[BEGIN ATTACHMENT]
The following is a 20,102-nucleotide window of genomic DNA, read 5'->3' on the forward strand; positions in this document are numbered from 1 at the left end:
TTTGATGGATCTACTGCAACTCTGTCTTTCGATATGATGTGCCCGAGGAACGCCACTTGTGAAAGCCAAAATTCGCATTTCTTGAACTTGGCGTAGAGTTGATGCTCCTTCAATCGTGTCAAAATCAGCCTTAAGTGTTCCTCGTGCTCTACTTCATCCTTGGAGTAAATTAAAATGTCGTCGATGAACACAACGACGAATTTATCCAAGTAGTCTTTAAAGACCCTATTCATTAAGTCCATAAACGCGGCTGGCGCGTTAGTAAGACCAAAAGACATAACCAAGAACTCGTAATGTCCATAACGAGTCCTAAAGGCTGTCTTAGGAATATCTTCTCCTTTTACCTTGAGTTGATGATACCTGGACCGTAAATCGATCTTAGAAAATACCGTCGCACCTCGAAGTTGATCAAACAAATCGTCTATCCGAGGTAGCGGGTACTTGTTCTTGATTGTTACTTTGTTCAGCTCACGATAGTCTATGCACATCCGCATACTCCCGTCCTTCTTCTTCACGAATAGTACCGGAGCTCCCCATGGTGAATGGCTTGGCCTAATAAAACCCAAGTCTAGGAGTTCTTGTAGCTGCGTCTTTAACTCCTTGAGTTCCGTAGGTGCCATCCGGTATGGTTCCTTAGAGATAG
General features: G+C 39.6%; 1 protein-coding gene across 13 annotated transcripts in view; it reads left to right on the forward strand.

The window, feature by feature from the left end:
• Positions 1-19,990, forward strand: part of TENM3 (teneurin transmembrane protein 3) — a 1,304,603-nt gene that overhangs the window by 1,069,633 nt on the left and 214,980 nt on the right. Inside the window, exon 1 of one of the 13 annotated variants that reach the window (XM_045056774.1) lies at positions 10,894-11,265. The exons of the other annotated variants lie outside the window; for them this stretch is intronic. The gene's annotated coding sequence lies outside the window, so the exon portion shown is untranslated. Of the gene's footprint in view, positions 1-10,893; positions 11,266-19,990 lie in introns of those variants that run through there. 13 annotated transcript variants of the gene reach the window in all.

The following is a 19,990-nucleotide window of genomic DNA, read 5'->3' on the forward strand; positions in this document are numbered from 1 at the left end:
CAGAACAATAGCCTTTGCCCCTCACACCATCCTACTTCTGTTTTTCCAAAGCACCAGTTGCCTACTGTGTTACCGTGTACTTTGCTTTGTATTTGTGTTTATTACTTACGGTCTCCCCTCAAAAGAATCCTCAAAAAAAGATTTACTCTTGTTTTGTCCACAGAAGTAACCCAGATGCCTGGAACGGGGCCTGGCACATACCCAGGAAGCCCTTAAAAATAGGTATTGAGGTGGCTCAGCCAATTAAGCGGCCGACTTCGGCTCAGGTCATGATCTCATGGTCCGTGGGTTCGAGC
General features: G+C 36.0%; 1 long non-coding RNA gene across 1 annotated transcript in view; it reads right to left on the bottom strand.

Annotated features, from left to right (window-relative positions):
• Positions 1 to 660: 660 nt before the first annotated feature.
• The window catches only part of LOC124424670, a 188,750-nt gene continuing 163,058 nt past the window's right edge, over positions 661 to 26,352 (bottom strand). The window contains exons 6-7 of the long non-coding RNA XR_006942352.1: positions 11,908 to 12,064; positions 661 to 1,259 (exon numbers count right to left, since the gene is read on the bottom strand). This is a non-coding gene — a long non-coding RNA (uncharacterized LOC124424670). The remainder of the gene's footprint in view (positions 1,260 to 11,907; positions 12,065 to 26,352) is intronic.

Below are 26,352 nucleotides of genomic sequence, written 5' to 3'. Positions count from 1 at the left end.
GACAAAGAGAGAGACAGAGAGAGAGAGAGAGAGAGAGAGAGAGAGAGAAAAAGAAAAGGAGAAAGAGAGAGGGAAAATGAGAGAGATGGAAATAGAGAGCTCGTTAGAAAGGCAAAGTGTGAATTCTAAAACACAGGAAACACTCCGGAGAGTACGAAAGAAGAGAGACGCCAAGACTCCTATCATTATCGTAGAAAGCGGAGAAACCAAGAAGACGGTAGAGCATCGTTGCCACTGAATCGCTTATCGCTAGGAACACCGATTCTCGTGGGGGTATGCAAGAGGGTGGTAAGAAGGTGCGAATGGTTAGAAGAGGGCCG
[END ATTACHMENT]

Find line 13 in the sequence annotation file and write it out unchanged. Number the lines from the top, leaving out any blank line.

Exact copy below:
GACAAAGAGAGAGACAGAGAGAGAGAGAGAGAGAGAGAGAGAGAGAGAAAAAGAAAAGGAGAAAGAGAGAGGGAAAATGAGAGAGATGGAAATAGAGAGCTCGTTAGAAAGGCAAAGTGTGAATTCTAAAACACAGGAAACACTCCGGAGAGTACGAAAGAAGAGAGACGCCAAGACTCCTATCATTATCGTAGAAAGCGGAGAAACCAAGAAGACGGTAGAGCATCGTTGCCACTGAATCGCTTATCGCTAGGAACACCGATTCTCGTGGGGGTATGCAAGAGGGTGGTAAGAAGGTGCGAATGGTTAGAAGAGGGCCG